Some people may not be aware, but before James became a world renowned author, she was relatively famous in her own circle of readers on a Twilight fanfic site. That’s right, 50 Shades started out as fanfic. But you probably already knew this. The book was initially called Master of His Universe and after prompting from readers, James self-published the book. She coerced her former fanfic fan base into nominating and then voting for the book in one of Good Reads’ many lists and contests that used to frequent the site where it ranked very well. The book would later be picked up and published by an Australian press before Vintage Books (now owned by Random House) offered her a contract. (there is a lot of interesting details to this story and I highly recommend doing some in-depths search if you can still find anything from the old archives. You’ll want to look for articles written between 2010 and 2013, anything written in the past 3 to 5 years mentions little to nothing about the origins of how all this really came about) According to one case study I came across, James spent somewhere in the neighborhood of $100K of her own money on marketing and promoting the book. If rumor serves, I believe the deals for the first movie was also signed, or at least in the works, when she was signed on with VB.

Now, James will vehemently deny spending this much money. In her own words, “I didn’t even have $100K!” But as I said, the internet is forever, and try as she did to scrub this sordid backstory from the catacombs of the past, those of us who were lucky enough to see the articles and the original posts, etc. know the real story. Fanfic and bitchy attitudes aside, there is still a correlation between this story and what it has to do with selling and buying marketing courses in the publishing industry. As far as that goes, there is a direct correlation between this story and what it takes to actually make money as an indie author. That in itself is no big secret – you have to have money, and lots of it. But let’s not get ahead of ourselves.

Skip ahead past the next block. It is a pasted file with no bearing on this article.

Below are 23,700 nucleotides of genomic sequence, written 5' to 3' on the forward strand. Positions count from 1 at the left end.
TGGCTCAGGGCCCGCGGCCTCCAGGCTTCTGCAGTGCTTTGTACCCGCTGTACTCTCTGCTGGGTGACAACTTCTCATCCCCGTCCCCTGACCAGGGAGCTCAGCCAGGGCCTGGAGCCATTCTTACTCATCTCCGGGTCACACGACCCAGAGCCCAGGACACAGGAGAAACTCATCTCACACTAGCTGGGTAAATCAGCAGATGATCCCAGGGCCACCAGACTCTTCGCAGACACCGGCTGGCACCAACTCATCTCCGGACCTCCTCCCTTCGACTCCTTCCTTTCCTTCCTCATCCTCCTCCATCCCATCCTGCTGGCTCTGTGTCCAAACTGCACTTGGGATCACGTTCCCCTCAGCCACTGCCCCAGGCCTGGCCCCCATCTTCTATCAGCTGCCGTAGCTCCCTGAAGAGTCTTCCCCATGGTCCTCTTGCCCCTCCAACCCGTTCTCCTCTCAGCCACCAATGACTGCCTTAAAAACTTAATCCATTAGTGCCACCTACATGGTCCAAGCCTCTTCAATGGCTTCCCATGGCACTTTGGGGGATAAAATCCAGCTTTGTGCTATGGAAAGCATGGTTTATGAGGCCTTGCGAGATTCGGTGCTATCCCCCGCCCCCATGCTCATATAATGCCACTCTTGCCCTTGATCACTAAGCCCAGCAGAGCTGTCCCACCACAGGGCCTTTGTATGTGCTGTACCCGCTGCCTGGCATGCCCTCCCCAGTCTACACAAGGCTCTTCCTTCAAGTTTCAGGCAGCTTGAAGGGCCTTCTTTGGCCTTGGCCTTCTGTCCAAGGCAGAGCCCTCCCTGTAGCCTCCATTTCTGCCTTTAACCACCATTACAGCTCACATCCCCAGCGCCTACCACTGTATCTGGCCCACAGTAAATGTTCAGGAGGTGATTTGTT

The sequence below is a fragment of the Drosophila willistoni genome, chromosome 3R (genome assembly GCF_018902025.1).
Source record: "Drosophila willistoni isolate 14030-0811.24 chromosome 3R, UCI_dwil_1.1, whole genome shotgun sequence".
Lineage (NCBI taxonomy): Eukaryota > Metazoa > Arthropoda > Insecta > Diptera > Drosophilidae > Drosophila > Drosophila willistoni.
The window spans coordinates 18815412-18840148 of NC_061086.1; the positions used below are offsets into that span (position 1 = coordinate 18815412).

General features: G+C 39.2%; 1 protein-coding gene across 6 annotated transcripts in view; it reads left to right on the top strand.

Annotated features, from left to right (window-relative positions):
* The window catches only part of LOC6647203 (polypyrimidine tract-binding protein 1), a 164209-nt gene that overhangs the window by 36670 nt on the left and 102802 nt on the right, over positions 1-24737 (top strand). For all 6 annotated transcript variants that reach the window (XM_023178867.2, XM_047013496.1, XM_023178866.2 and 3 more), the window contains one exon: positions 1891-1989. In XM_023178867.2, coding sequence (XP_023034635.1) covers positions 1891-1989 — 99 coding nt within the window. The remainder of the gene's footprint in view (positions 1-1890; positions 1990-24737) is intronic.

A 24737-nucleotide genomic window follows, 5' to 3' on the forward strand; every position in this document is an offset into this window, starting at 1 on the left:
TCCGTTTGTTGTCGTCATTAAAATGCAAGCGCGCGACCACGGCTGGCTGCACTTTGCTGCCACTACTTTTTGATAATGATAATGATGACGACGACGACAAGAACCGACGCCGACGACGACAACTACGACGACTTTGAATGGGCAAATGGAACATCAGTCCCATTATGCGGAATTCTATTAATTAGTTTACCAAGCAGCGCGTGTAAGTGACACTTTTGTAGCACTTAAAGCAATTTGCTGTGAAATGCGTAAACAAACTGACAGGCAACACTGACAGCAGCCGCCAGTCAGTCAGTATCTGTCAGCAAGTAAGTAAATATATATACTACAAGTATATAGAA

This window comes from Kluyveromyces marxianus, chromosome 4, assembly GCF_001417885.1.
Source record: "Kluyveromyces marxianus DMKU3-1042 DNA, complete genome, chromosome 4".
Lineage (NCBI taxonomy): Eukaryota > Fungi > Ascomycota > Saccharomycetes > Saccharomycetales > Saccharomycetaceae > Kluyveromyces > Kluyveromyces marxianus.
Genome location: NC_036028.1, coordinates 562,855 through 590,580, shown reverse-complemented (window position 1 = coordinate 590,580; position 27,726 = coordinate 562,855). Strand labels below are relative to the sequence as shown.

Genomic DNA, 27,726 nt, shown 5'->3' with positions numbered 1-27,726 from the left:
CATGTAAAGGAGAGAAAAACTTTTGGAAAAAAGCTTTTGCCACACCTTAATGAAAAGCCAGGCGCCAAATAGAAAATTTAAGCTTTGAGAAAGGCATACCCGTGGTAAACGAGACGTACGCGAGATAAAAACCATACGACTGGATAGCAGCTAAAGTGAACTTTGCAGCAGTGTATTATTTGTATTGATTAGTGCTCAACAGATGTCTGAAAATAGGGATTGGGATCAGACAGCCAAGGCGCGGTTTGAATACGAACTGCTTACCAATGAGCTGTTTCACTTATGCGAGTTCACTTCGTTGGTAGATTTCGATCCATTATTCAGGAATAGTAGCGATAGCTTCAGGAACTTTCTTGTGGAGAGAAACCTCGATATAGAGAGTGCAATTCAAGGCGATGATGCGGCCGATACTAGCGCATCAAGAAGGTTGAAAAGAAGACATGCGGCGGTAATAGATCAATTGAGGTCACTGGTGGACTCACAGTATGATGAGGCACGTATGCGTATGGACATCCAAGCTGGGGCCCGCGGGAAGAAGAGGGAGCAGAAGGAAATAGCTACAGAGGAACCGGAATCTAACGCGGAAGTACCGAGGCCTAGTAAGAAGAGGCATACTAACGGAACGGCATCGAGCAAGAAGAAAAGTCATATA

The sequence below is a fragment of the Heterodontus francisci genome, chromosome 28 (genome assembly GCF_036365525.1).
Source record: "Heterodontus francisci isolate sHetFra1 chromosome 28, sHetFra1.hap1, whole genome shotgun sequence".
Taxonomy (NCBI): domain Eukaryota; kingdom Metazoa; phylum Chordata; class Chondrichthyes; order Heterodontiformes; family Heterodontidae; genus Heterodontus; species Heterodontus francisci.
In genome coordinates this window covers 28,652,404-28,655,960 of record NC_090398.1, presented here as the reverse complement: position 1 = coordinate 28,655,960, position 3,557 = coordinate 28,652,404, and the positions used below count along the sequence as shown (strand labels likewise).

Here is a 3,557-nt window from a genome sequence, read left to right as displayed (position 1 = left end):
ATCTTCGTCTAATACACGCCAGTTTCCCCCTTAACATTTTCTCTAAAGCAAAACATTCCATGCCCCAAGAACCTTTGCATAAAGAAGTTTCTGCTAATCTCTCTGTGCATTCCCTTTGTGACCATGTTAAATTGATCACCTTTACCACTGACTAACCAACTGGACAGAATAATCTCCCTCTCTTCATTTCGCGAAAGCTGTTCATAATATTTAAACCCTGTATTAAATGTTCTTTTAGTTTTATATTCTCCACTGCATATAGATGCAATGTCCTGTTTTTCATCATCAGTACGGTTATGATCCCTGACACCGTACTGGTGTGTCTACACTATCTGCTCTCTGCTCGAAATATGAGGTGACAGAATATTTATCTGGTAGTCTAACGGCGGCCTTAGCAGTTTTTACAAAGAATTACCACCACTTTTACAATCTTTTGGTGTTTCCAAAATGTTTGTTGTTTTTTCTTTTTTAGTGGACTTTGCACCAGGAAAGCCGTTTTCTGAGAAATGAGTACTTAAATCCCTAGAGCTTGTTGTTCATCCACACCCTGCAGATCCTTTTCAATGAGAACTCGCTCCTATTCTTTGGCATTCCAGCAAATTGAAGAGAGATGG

In a nutshell, if you toss enough money at it, you can literally make any book into a bestseller. And while I used 50 Shades as an example, there are other books out there where authors have tossed even more of their own money into marketing their books in order to crack bestseller status. I came across one romance author who admitted to sinking $1K a day into Amazon ads just to keep her books ranked in the top 10K overall on Amazon. It’s the age-old adage where if you throw enough shit at the wall, something will eventually stick. To be blunt, publishing has turned into a pay-to-play industry where only authors who have a hefty marketing budget are able to gain any real traction. And this is a tiny little tidbit which many marketing gurus and those peddling author courses that promise to turn you into a $100K/year earning author conveniently leave out of their own marketing pitches.

I’m sure there are marketing coaches out there reading this shaking their heads muttering, “But I show authors exactly what to do and exactly how to word their ad campaigns and exactly where to marketing/promote, and the exact set of keywords they need to use on the Amazon ads to make them effect. If they follow my directions and do what I tell them then they are guaranteed to make big money!”